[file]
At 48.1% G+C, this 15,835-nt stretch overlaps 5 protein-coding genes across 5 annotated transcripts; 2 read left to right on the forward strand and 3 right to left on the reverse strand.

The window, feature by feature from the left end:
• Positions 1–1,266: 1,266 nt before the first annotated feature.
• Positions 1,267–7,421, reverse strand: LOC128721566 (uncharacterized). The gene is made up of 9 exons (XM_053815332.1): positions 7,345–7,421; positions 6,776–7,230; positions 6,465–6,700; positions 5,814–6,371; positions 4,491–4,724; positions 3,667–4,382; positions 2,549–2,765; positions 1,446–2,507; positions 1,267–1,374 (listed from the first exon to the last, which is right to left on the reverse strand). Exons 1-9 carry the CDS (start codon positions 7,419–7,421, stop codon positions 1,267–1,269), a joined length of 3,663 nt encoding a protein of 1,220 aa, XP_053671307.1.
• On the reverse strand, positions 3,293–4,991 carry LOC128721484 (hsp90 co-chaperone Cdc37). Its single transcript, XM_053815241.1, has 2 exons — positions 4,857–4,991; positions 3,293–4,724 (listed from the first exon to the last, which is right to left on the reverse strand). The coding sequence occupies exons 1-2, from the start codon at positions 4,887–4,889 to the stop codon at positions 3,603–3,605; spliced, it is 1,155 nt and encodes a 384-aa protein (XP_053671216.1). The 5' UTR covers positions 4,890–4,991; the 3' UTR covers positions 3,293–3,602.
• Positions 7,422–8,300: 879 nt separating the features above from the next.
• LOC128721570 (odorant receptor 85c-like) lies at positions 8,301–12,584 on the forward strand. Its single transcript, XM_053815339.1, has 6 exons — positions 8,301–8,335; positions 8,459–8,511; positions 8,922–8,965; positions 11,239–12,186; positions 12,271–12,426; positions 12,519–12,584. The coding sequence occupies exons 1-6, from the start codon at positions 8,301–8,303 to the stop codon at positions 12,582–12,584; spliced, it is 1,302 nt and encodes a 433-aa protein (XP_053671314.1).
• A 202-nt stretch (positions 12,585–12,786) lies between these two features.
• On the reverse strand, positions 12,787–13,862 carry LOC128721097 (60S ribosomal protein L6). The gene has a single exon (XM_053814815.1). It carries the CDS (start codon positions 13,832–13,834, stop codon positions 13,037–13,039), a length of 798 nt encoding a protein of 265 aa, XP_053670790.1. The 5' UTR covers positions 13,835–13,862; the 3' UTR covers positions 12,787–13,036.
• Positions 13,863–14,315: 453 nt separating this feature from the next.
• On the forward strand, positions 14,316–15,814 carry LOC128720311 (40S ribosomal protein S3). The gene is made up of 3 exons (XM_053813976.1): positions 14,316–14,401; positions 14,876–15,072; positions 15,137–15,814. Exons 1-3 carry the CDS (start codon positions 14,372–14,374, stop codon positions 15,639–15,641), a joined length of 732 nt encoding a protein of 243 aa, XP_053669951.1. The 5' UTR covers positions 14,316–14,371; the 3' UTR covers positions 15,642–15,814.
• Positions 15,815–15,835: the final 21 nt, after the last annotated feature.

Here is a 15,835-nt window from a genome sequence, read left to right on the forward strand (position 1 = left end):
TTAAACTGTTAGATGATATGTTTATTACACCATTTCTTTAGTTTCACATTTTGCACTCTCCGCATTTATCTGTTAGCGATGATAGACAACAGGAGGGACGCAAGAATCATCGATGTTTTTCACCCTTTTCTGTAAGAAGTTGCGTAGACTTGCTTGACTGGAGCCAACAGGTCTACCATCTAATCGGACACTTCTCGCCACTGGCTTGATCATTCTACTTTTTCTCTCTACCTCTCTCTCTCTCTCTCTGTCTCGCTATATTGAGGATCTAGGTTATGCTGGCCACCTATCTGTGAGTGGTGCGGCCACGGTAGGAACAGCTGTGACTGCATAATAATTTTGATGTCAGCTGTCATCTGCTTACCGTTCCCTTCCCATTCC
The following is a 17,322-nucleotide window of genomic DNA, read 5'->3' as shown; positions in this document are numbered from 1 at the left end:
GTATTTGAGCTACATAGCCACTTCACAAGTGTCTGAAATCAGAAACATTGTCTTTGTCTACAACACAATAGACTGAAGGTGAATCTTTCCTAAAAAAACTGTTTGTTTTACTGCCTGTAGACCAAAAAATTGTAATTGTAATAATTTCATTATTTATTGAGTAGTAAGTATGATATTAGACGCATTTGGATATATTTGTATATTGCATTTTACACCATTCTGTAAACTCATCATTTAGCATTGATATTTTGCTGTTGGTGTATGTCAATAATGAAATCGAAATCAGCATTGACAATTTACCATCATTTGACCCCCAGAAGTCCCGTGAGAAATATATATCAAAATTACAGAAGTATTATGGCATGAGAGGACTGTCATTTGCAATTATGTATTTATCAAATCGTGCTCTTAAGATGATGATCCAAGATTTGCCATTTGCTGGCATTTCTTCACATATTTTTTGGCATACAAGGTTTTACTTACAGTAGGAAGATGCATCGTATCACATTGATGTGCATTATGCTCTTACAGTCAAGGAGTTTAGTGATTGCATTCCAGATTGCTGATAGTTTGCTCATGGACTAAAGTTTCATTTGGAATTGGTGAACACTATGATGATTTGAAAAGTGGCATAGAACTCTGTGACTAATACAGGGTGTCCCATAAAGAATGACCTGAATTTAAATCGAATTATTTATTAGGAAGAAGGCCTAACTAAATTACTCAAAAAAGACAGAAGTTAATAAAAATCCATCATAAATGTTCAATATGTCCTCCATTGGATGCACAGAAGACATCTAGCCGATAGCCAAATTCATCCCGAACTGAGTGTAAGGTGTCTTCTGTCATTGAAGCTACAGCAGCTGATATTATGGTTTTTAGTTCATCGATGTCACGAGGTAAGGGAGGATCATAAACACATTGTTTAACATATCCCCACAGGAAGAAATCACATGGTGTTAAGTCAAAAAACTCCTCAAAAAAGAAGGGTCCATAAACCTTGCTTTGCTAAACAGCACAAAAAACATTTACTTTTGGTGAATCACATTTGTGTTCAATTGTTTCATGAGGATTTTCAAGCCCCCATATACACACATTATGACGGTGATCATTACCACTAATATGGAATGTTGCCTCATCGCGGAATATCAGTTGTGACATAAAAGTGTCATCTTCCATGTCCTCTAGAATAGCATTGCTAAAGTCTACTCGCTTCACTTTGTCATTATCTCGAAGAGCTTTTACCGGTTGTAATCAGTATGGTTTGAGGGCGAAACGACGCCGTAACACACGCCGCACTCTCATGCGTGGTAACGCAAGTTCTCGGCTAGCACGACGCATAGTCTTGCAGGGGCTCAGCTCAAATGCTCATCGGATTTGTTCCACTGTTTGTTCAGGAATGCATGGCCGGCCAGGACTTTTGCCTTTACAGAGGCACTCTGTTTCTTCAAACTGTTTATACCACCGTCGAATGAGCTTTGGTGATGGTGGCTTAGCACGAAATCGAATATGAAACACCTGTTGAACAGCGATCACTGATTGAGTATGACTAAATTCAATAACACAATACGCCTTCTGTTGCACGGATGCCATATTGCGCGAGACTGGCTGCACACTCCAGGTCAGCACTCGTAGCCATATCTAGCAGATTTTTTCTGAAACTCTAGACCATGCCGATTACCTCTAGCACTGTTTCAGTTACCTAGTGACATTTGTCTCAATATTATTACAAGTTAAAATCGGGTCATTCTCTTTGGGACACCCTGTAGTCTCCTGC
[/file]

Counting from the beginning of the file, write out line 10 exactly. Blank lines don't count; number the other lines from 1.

• Positions 13,863–14,315: 453 nt separating this feature from the next.